Wednesday, June 6, 2012

Seating arrangements

A few weeks back, a distinguished looking elderly gentleman began showing up for the Mincha/Ma'ariv (afternoon/evening) service.  He'd been in Florida since I began coming to shul.  I was sitting in the seat I'd become accustomed to sit in.  He sat down next to me and explained that, since he had joined the shul in the 1950s, he'd been sitting in the seat where I was sitting.  That was his "makom kavua." I moved to a nearby seat.  It didn't matter much to me, but it meant a lot to him.

The phrase "makom kavua"  cannot be directly translated into English.  Literally, it means "permanent" or "fixed place."  It refers to the seat you regularly sit in.  But the "makom kavua" has near cosmic significance for many people.  Why?  There are a number of ways to understand it.  Perhaps some people feel there is a certain physical location in shul from which they can connect with God.  If they were displaced, by even a seat, the connection could be lost.  Another possibility is that people like to mark off space, sort of like how animals demarcate their territory to assert dominion over a specific area.  On a mundane level, one's "makom kavua" may simply reflect general preferences based on proximity to various features of the shul such as the exit, aisles, the shaliach tzibur (prayer leader), the rabbi, etc.  Some people like to sit in the back, some in front, some on the sides, etc.  I generally prefer to sit at the end of a row toward the back of the shul.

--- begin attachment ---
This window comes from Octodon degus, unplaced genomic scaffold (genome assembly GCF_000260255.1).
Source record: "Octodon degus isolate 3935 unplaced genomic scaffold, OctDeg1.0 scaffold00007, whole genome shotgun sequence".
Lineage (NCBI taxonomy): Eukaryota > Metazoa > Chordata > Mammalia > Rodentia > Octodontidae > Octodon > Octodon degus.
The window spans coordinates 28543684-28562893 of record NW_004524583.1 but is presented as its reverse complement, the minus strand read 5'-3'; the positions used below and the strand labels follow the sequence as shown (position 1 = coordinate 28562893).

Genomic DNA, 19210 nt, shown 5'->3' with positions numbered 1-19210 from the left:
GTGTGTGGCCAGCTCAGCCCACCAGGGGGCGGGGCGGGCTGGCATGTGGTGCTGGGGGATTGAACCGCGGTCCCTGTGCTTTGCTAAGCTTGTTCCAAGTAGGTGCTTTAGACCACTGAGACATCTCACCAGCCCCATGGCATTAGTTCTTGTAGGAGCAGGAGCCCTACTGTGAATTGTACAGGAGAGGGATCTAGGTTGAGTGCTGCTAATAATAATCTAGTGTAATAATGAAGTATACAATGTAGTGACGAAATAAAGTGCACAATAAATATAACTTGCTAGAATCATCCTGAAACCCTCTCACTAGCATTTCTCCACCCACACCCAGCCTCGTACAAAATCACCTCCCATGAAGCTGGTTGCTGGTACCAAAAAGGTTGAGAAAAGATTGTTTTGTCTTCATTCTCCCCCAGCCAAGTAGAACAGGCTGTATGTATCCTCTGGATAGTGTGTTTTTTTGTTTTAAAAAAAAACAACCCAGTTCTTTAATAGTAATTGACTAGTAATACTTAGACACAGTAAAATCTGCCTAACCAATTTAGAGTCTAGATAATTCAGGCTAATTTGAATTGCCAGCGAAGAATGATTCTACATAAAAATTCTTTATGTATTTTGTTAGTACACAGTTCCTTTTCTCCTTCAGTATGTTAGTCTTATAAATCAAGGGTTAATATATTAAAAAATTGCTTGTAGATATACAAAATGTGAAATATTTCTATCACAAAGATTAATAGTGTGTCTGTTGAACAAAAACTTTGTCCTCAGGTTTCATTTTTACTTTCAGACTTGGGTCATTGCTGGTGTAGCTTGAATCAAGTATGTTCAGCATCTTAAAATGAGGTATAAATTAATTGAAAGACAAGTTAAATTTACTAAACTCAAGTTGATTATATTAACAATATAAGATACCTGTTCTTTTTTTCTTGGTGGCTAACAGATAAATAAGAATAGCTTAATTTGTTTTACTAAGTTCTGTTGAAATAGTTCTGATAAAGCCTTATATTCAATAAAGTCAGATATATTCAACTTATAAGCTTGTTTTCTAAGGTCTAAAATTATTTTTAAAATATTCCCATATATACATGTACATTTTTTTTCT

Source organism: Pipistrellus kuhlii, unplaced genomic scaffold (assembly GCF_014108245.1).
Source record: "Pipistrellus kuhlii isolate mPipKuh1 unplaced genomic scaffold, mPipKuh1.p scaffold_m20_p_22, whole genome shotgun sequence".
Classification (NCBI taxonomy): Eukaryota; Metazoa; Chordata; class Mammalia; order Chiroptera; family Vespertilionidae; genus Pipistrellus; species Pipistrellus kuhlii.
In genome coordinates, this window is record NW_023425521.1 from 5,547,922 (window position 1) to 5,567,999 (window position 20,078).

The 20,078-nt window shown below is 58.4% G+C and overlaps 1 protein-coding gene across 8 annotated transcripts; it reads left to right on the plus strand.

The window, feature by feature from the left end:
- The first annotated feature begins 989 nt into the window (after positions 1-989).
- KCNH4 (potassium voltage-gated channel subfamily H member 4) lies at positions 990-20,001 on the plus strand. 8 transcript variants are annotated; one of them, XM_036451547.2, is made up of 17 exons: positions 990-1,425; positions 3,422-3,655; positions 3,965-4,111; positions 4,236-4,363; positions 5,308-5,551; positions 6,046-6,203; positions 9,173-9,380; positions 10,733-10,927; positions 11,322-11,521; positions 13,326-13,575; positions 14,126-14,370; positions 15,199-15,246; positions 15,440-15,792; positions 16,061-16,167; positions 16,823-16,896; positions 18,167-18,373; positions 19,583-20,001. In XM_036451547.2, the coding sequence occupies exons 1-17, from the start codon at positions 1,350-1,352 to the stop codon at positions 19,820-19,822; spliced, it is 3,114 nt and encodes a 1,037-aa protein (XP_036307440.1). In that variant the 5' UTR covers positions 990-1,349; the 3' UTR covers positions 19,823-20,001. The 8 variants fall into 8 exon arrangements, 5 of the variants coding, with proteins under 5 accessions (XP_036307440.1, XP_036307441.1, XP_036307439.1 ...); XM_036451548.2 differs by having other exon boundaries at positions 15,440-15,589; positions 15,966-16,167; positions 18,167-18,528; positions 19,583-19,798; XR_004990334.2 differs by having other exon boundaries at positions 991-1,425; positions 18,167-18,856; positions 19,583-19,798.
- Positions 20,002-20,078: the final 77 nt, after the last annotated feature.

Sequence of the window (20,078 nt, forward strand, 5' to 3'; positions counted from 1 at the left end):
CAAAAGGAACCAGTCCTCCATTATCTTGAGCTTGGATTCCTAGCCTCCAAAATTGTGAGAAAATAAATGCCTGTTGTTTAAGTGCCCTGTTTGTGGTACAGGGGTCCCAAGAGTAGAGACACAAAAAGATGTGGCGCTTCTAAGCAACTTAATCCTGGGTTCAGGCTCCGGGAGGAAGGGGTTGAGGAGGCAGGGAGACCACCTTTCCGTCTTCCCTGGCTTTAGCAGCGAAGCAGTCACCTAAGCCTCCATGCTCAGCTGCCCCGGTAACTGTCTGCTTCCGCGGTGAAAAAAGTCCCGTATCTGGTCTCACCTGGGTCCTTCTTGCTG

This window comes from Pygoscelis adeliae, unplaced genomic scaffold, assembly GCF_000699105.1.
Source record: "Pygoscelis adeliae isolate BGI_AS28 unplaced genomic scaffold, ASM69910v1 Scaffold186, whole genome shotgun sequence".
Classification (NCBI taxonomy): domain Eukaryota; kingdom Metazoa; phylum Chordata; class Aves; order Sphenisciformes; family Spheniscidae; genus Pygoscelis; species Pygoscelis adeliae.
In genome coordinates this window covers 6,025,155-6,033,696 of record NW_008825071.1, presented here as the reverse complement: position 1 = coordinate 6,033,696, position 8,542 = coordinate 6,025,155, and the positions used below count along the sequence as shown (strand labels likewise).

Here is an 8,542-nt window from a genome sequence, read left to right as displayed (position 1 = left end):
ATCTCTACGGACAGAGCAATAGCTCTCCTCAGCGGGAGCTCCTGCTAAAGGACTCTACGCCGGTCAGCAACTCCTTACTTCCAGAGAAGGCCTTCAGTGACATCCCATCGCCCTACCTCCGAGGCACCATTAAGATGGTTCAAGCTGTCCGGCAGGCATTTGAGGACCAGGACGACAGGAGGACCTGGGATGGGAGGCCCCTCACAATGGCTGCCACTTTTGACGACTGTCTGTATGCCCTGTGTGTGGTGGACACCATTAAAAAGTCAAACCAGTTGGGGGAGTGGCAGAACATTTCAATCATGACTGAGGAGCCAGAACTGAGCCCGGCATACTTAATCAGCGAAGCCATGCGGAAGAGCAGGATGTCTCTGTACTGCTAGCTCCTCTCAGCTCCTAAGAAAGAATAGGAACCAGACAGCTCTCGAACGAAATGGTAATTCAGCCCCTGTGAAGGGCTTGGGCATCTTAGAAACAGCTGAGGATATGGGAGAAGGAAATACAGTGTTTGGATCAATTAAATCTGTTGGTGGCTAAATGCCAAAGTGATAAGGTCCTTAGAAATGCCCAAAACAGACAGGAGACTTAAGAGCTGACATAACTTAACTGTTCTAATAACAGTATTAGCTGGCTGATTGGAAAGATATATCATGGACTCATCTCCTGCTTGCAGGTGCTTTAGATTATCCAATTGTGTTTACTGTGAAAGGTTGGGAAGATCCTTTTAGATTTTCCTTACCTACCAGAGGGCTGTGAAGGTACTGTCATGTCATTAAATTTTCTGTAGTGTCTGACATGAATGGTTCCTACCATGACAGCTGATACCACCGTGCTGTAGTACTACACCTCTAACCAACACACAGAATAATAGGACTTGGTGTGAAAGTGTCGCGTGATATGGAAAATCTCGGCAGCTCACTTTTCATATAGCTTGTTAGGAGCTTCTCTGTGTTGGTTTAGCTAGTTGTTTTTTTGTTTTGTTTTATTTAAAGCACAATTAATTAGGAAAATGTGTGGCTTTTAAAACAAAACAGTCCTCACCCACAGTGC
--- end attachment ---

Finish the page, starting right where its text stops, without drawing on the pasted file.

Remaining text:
A few days ago, I noticed that a young man was sitting in the elderly man's seat.  Just before davening began, the gentleman walked in.  I asked the young man to move over, explaining that the gentleman usually sat there.  The young man moved.  The gentleman smiled, shook my hand and thanked me for "taking care of him." 

There is an idea that during the year of mourning, the mourner shouldn't sit in his "makom kavua." The mourner is supposed to move back from his normal seat.  That's what I've done.   In his book Living a Year of Kaddish, Ari Goldman writes that he rebelled against this notion and stayed in his regular seat.  But to me, the idea makes sense.  Moving back reminds the mourner that his or her sense of normality has been altered.  While, as a kaddish-sayer, the mourner draws the attention of the congregation, the mourner is too preoccupied with grief to be at the community's center. Moving to the periphery of shul's physical space mirrors the mourner's own psychological state.

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